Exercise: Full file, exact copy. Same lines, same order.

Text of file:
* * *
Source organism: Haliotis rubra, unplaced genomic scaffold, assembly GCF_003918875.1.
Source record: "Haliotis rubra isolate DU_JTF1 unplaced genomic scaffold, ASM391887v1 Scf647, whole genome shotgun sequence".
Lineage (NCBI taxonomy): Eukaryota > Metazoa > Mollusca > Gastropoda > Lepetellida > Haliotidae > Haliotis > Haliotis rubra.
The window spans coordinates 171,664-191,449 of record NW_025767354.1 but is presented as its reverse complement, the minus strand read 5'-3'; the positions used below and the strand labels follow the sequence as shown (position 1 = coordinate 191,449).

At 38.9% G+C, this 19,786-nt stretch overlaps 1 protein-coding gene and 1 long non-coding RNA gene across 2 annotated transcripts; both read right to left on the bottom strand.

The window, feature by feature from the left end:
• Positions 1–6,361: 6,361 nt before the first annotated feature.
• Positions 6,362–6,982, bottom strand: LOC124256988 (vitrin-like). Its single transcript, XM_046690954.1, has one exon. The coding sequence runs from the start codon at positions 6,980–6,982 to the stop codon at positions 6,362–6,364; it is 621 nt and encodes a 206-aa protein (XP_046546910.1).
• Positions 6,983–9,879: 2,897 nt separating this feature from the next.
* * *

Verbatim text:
Source organism: Haliotis rubra, unplaced genomic scaffold, assembly GCF_003918875.1.
Source record: "Haliotis rubra isolate DU_JTF1 unplaced genomic scaffold, ASM391887v1 Scf647, whole genome shotgun sequence".
Lineage (NCBI taxonomy): Eukaryota > Metazoa > Mollusca > Gastropoda > Lepetellida > Haliotidae > Haliotis > Haliotis rubra.
The window spans coordinates 171,664-191,449 of record NW_025767354.1 but is presented as its reverse complement, the minus strand read 5'-3'; the positions used below and the strand labels follow the sequence as shown (position 1 = coordinate 191,449).

At 38.9% G+C, this 19,786-nt stretch overlaps 1 protein-coding gene and 1 long non-coding RNA gene across 2 annotated transcripts; both read right to left on the bottom strand.

The window, feature by feature from the left end:
• Positions 1–6,361: 6,361 nt before the first annotated feature.
• Positions 6,362–6,982, bottom strand: LOC124256988 (vitrin-like). Its single transcript, XM_046690954.1, has one exon. The coding sequence runs from the start codon at positions 6,980–6,982 to the stop codon at positions 6,362–6,364; it is 621 nt and encodes a 206-aa protein (XP_046546910.1).
• Positions 6,983–9,879: 2,897 nt separating this feature from the next.